I feel so weird, writing a blog post about my crypto strategy, like I know anything about this. I don’t really, I’m just messing around with it, but I’ve come up with a simple, relatively risk-free strategy that seems to work. Maybe it’ll work for you, too.
First off, let me tell you how I got into crypto. Like seemingly everyone else, I got interested in Bitcoin at the end of 2017. Up until then I had been aware of Bitcoin, but thought it was too late, it was only worthwhile if you got in at the start. The tipping point for me was when my little brother was talking about Bitcoin with me and our mum in a pub. I thought, “If even my little brother is doing this, I have to do it!”
So I bought some Bitcoin. Then I bought some Etherium too. I even put a little into some alt-coins that were going round at the time, whose names I have long forgotten. And it was fun, for a while. I called it the “uppy-downy game” … and then it went downy-downy, day after day, week after week.
I had done exactly what you’re not supposed to do: I got swept up by the hype and bought in at the peak, only to lose it all in a trough. I thought that was it, I’d lost my money. I thought the “Bitcoin bubble” had burst.
I bought high, but at least I didn’t make the mistake of selling low. I simply wrote it off as lost money and just forgot about the whole thing for a few years.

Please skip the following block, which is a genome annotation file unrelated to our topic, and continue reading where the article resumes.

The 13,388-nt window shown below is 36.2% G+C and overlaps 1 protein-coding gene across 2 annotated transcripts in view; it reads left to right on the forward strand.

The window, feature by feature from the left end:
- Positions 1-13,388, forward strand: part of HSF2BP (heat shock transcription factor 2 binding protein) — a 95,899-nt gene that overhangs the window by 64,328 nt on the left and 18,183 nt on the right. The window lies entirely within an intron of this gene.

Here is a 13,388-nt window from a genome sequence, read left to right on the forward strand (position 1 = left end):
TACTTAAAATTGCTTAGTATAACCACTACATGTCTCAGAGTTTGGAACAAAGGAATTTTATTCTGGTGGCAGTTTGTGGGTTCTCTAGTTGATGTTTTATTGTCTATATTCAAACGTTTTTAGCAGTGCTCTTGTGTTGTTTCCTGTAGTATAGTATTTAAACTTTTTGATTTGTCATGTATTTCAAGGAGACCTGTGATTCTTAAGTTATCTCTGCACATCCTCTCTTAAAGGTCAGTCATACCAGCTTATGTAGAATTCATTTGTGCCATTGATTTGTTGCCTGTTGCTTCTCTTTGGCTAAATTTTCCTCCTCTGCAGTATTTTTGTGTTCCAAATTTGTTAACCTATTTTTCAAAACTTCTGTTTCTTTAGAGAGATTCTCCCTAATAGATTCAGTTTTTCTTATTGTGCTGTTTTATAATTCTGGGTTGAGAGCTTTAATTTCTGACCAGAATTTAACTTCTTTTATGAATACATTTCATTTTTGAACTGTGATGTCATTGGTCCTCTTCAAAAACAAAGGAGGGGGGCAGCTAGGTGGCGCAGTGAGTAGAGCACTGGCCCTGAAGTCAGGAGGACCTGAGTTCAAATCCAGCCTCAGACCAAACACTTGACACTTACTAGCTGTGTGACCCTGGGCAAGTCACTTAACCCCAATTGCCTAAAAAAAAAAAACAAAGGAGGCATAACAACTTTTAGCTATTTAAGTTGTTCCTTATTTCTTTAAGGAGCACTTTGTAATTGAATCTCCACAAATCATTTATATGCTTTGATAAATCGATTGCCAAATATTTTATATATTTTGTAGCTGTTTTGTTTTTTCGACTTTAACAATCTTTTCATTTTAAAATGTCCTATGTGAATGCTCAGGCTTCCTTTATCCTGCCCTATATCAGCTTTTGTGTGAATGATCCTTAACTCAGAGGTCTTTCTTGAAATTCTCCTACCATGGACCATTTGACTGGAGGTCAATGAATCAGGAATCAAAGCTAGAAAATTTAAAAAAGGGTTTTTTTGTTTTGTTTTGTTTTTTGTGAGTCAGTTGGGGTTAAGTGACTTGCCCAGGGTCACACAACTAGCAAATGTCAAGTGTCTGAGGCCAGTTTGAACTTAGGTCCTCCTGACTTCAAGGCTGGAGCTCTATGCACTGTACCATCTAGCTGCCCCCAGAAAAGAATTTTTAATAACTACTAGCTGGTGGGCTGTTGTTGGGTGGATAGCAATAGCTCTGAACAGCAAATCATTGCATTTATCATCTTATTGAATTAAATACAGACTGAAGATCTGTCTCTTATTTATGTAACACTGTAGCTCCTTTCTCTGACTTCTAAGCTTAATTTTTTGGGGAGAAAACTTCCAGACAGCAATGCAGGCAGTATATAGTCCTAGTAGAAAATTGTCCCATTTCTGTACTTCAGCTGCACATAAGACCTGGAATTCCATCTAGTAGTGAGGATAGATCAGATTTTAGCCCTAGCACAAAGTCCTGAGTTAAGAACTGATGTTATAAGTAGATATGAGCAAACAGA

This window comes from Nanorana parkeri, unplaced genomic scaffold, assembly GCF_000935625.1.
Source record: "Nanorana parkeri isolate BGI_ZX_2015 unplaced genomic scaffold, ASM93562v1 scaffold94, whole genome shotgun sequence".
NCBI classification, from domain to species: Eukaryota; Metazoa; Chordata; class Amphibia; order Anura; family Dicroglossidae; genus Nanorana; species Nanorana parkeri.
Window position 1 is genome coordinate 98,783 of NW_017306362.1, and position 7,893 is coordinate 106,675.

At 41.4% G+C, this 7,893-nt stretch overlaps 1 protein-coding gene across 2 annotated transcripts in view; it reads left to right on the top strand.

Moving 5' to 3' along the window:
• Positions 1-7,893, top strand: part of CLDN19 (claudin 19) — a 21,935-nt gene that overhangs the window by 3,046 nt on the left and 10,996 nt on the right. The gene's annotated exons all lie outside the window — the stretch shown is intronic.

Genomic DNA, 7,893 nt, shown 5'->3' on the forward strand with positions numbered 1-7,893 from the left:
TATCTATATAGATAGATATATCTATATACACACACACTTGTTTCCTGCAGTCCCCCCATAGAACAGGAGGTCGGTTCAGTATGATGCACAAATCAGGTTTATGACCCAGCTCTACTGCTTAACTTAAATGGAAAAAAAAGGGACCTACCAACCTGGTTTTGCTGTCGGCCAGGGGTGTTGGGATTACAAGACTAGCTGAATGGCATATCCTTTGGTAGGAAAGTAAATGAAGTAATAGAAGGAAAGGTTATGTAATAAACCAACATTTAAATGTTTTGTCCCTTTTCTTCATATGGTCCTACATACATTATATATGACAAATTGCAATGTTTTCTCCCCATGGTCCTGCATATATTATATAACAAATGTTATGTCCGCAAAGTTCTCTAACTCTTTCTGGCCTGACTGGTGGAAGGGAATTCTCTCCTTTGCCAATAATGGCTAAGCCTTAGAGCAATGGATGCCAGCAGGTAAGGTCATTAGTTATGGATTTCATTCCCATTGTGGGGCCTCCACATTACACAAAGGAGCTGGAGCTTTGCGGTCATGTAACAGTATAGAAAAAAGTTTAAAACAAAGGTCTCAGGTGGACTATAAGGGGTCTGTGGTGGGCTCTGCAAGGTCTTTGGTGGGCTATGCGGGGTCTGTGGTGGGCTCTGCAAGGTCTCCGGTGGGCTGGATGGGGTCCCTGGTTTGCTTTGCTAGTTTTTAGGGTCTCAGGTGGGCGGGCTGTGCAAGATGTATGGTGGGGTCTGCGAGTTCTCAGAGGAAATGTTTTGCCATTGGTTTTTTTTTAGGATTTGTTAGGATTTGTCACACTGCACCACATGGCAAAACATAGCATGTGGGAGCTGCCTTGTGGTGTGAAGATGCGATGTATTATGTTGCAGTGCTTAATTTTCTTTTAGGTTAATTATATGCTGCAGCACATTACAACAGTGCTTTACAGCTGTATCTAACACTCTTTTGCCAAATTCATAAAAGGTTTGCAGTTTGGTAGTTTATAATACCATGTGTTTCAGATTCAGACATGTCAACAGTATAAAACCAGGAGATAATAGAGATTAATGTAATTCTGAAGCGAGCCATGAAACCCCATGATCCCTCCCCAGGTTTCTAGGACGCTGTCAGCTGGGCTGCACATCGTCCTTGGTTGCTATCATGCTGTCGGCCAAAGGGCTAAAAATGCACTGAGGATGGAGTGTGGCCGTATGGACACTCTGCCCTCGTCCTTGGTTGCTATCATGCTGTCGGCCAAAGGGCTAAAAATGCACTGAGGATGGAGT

In early 2021 I started to hear about Bitcoin again and decided to check in on my “worthless” crypto currencies. To my surprise, they weren’t doing so badly. Several of the alt-coins had indeed died, but Bitcoin and Etherium were making up for them. I decided to consolidate, and transferred everything I could back into BTC and ETH. And then I just watched to see what happened.
As the weeks went on, the crypto value climbed until it was equal to what I had initially invested. I was delighted! And then I saw it dip a bit, and I panicked. I thought I was about to lose everything again, so I cashed out the whole lot. After fees, it came to a little under what I had initially invested. It felt good to have it back in my bank account, where it felt like “real money” again. At that time, having the money felt more important than the risk of losing it all again.
I soon realised that I’d been too hasty in withdrawing, and with hindsight it turns out if I had just held my nerve I could have tripled my initial investment by now. I guess I was still a crypto beginner, after 3 and a bit years of “negative” experience.
My current strategy
With that embarrassing, but probably familiar history over with, let me tell you my current strategy.
First, I realised that crypto is a long term game. OK, if you’re very lucky, you might invest in an alt-coin just at the right time, just before it hockey sticks with thousands of percent profit, and withdraw right at the peak. Let’s be honest: that isn’t most of us. Instead, I realised that it’s sensible to invest little and often, which kind of spreads out the risk of the fluctuations.